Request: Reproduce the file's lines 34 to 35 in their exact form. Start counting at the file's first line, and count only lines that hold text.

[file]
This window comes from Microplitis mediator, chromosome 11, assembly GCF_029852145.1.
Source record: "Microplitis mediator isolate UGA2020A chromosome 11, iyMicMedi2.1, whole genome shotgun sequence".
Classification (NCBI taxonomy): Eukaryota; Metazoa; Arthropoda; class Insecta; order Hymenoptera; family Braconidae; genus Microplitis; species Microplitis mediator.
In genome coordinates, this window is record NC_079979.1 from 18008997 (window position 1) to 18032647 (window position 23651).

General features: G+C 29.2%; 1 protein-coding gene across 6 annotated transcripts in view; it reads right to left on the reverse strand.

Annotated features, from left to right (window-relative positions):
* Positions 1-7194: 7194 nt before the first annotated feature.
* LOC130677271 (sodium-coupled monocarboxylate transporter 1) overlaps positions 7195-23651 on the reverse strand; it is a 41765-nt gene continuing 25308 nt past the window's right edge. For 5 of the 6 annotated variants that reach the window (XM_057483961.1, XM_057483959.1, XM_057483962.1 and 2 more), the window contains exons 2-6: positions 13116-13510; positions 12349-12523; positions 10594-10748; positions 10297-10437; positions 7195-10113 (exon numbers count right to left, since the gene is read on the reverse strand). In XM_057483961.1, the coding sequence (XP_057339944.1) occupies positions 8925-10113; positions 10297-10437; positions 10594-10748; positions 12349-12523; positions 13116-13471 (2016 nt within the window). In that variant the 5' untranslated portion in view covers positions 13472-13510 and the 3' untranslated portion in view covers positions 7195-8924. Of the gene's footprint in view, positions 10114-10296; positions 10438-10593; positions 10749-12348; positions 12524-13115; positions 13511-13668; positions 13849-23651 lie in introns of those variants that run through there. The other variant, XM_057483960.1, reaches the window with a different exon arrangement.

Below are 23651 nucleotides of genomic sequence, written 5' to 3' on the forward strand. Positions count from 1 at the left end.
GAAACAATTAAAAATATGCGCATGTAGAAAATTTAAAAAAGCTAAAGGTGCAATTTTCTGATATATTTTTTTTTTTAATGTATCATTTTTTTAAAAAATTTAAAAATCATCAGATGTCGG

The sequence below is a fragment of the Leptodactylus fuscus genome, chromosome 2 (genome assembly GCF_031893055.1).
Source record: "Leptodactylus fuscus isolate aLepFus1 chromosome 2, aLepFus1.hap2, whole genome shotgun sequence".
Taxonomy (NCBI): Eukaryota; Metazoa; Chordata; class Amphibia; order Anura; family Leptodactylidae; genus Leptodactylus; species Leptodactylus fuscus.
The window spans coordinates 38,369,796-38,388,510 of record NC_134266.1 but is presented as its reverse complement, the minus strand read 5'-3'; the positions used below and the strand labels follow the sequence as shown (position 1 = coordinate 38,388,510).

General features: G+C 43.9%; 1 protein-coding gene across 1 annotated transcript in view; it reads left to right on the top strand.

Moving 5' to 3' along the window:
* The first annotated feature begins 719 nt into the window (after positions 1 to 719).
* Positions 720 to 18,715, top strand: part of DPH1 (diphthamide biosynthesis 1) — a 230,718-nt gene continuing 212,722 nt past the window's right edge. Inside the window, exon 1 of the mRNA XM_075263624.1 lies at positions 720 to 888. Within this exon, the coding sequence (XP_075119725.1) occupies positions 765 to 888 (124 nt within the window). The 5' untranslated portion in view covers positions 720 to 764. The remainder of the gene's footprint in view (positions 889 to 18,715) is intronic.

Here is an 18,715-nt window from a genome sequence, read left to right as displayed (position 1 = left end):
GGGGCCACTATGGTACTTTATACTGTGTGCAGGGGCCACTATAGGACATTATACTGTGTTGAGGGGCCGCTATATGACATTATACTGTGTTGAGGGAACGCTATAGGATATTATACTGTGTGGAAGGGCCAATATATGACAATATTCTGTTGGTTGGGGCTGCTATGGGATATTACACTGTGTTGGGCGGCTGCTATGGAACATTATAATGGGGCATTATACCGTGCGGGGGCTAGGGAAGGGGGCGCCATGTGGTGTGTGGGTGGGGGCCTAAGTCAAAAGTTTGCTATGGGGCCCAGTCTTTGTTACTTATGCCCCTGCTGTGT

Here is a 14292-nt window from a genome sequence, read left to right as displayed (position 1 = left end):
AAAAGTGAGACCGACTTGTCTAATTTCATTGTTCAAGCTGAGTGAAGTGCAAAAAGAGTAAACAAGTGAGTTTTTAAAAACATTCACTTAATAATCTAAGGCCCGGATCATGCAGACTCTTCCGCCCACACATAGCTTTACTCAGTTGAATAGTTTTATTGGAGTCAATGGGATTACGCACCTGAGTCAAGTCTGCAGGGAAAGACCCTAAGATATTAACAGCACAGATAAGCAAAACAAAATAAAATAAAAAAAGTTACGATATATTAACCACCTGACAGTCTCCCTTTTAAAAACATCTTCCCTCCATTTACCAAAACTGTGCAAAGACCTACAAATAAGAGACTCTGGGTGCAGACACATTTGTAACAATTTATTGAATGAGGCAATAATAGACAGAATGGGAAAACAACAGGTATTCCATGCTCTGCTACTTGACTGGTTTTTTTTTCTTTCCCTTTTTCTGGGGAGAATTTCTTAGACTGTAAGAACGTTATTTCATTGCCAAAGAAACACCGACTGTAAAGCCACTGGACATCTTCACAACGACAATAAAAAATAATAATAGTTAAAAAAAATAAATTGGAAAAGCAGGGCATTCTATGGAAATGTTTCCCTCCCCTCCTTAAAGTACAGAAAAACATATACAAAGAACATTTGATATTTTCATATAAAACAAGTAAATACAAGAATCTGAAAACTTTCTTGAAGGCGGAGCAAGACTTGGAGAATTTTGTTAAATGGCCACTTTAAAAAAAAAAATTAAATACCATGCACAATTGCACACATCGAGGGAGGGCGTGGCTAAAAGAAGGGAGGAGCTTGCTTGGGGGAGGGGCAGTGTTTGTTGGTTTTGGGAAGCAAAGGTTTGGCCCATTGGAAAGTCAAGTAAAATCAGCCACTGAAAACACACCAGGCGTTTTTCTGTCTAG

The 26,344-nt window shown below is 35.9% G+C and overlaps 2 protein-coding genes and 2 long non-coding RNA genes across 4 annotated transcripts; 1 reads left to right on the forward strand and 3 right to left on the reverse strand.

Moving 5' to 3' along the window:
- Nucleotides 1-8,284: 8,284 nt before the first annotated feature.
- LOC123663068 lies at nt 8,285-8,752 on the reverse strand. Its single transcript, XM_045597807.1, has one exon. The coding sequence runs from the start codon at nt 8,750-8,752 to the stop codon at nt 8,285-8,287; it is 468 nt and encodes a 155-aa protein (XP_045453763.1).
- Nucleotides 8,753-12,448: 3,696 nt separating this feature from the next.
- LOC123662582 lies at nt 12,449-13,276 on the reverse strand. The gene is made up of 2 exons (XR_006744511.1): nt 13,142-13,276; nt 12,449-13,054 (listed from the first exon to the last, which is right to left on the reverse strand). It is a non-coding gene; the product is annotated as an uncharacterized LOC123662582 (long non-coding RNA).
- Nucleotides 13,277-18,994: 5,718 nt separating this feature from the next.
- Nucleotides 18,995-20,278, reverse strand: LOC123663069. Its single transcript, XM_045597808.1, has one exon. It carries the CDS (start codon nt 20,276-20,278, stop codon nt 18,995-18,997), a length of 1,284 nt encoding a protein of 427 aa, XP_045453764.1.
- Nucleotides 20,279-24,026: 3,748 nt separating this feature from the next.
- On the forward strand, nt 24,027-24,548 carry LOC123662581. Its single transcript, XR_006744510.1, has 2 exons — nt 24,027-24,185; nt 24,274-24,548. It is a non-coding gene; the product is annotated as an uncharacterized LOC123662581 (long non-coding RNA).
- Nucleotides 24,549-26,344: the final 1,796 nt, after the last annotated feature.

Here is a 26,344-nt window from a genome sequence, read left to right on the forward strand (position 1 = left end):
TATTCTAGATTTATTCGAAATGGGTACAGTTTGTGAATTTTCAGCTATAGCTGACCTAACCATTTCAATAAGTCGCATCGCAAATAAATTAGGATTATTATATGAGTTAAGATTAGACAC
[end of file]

Here is a 26,344-nt window from a genome sequence, read left to right on the forward strand (position 1 = left end):
TATTCTAGATTTATTCGAAATGGGTACAGTTTGTGAATTTTCAGCTATAGCTGACCTAACCATTTCAATAAGTCGCATCGCAAATAAATTAGGATTATTATATGAGTTAAGATTAGACAC